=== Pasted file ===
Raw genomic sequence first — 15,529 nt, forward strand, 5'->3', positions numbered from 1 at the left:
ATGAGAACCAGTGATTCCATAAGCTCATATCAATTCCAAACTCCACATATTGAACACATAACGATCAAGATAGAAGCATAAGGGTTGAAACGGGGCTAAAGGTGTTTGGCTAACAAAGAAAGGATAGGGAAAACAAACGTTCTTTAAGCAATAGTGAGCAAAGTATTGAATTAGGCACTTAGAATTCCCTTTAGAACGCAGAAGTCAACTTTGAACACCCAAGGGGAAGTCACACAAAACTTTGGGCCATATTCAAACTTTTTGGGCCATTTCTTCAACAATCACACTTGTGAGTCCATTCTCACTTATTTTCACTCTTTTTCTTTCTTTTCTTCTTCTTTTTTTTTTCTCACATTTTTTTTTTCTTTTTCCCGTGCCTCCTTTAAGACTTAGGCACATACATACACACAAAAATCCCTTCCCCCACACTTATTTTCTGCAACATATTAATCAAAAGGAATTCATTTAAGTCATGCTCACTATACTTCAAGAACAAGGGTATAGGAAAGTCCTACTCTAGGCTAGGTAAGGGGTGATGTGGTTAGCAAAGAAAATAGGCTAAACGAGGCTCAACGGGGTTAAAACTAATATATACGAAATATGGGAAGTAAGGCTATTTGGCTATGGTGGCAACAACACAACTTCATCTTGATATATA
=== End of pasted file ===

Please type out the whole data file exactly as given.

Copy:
Raw genomic sequence first — 15,529 nt, forward strand, 5'->3', positions numbered from 1 at the left:
ATGAGAACCAGTGATTCCATAAGCTCATATCAATTCCAAACTCCACATATTGAACACATAACGATCAAGATAGAAGCATAAGGGTTGAAACGGGGCTAAAGGTGTTTGGCTAACAAAGAAAGGATAGGGAAAACAAACGTTCTTTAAGCAATAGTGAGCAAAGTATTGAATTAGGCACTTAGAATTCCCTTTAGAACGCAGAAGTCAACTTTGAACACCCAAGGGGAAGTCACACAAAACTTTGGGCCATATTCAAACTTTTTGGGCCATTTCTTCAACAATCACACTTGTGAGTCCATTCTCACTTATTTTCACTCTTTTTCTTTCTTTTCTTCTTCTTTTTTTTTTCTCACATTTTTTTTTTCTTTTTCCCGTGCCTCCTTTAAGACTTAGGCACATACATACACACAAAAATCCCTTCCCCCACACTTATTTTCTGCAACATATTAATCAAAAGGAATTCATTTAAGTCATGCTCACTATACTTCAAGAACAAGGGTATAGGAAAGTCCTACTCTAGGCTAGGTAAGGGGTGATGTGGTTAGCAAAGAAAATAGGCTAAACGAGGCTCAACGGGGTTAAAACTAATATATACGAAATATGGGAAGTAAGGCTATTTGGCTATGGTGGCAACAACACAACTTCATCTTGATATATA